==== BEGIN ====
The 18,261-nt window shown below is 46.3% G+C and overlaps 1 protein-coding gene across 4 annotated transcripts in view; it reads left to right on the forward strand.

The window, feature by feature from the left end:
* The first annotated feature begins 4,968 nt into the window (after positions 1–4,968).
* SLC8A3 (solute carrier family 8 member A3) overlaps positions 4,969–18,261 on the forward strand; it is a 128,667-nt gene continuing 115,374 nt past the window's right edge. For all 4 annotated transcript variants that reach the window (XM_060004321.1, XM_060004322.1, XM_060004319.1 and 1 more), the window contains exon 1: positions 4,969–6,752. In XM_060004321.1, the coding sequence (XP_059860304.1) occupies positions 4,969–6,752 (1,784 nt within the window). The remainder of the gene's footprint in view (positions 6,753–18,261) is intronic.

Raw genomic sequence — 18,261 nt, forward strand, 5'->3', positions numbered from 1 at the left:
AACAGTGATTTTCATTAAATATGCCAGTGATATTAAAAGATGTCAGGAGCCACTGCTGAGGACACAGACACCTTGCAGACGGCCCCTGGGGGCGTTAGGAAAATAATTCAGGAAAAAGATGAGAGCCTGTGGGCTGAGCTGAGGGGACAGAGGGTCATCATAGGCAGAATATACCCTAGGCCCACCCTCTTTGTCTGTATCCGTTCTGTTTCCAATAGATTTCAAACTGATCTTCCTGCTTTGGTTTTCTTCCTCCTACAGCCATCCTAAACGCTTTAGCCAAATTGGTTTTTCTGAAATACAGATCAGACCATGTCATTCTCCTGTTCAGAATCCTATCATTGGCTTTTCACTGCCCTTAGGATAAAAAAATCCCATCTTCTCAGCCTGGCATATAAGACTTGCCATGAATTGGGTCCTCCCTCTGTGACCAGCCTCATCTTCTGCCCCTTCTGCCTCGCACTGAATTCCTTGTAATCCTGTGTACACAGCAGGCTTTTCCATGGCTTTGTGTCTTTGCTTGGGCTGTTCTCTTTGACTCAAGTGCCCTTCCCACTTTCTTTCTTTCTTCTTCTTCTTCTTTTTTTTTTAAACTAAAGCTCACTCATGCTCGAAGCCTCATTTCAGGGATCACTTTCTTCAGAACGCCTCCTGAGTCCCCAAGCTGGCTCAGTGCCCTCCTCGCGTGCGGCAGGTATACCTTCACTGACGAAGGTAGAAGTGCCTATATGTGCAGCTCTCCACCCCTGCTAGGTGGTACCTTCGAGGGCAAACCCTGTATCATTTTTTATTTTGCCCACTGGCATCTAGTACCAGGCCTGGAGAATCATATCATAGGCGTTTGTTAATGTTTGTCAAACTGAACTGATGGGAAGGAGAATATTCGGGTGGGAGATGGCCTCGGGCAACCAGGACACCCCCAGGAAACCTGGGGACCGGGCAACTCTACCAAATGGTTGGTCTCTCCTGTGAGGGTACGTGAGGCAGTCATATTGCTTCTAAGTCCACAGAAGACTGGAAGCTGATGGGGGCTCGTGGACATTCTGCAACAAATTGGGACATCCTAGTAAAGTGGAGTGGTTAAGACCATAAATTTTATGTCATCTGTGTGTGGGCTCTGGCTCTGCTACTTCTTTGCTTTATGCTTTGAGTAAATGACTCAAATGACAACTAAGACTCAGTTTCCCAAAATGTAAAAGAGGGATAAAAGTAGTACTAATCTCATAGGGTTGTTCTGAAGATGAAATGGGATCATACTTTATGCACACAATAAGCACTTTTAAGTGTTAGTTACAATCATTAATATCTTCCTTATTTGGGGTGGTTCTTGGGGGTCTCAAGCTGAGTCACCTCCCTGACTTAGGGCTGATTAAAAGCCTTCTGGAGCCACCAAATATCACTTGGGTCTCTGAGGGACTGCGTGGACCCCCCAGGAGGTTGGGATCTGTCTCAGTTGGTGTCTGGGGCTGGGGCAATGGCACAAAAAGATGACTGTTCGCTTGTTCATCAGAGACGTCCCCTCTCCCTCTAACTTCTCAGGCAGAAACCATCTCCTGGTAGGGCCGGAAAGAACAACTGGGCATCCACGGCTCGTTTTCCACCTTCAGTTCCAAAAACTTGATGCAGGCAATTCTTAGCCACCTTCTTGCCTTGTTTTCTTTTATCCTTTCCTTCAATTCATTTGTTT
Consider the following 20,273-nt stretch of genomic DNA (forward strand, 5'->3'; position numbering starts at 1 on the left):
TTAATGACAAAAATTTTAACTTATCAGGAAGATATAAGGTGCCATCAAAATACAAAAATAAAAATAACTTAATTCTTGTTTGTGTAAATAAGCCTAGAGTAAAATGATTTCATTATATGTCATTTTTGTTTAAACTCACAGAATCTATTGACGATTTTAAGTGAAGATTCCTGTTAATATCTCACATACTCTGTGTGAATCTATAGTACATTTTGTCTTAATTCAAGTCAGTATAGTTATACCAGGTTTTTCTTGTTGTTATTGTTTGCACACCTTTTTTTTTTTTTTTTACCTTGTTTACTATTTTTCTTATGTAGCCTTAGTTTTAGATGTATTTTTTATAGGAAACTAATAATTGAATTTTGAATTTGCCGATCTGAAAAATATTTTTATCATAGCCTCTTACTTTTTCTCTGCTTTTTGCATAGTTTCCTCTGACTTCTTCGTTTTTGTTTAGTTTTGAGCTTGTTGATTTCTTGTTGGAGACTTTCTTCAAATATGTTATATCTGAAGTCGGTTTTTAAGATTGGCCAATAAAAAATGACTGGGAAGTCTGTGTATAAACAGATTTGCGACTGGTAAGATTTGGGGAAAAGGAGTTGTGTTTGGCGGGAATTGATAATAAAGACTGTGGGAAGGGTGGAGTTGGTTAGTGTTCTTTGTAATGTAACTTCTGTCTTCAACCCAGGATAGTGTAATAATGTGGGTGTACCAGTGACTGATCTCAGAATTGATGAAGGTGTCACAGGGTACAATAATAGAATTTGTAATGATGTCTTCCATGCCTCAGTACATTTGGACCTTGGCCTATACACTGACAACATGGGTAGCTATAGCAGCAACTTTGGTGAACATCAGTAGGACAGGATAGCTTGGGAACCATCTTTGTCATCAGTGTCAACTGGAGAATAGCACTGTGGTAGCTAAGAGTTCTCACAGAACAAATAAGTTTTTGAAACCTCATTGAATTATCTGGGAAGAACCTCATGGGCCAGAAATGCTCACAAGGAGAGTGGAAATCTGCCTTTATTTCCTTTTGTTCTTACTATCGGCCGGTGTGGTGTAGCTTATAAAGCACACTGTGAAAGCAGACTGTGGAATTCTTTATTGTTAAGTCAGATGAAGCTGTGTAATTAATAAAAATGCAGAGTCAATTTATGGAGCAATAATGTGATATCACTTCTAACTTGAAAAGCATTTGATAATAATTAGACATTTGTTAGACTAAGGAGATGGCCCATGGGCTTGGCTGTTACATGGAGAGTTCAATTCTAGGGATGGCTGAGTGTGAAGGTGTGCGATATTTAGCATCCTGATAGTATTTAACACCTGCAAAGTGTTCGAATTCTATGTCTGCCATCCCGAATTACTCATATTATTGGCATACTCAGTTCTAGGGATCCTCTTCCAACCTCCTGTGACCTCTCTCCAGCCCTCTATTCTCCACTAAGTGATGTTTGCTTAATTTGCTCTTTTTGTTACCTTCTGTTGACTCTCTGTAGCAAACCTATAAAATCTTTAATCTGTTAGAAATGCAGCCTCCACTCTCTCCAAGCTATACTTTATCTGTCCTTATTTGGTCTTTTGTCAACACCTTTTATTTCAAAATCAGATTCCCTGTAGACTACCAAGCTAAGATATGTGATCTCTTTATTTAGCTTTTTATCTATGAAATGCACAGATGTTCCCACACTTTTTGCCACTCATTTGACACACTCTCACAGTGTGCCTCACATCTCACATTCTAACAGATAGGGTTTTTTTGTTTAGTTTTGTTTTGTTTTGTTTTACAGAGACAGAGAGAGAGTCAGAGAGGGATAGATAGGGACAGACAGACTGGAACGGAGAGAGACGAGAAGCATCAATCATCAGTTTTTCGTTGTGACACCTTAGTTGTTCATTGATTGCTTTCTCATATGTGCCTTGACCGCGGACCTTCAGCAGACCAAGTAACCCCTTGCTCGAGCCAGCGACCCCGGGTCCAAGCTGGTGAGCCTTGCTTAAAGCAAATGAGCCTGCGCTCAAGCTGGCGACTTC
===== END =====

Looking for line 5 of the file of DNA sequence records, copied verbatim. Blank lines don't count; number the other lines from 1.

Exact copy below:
Raw genomic sequence — 18,261 nt, forward strand, 5'->3', positions numbered from 1 at the left: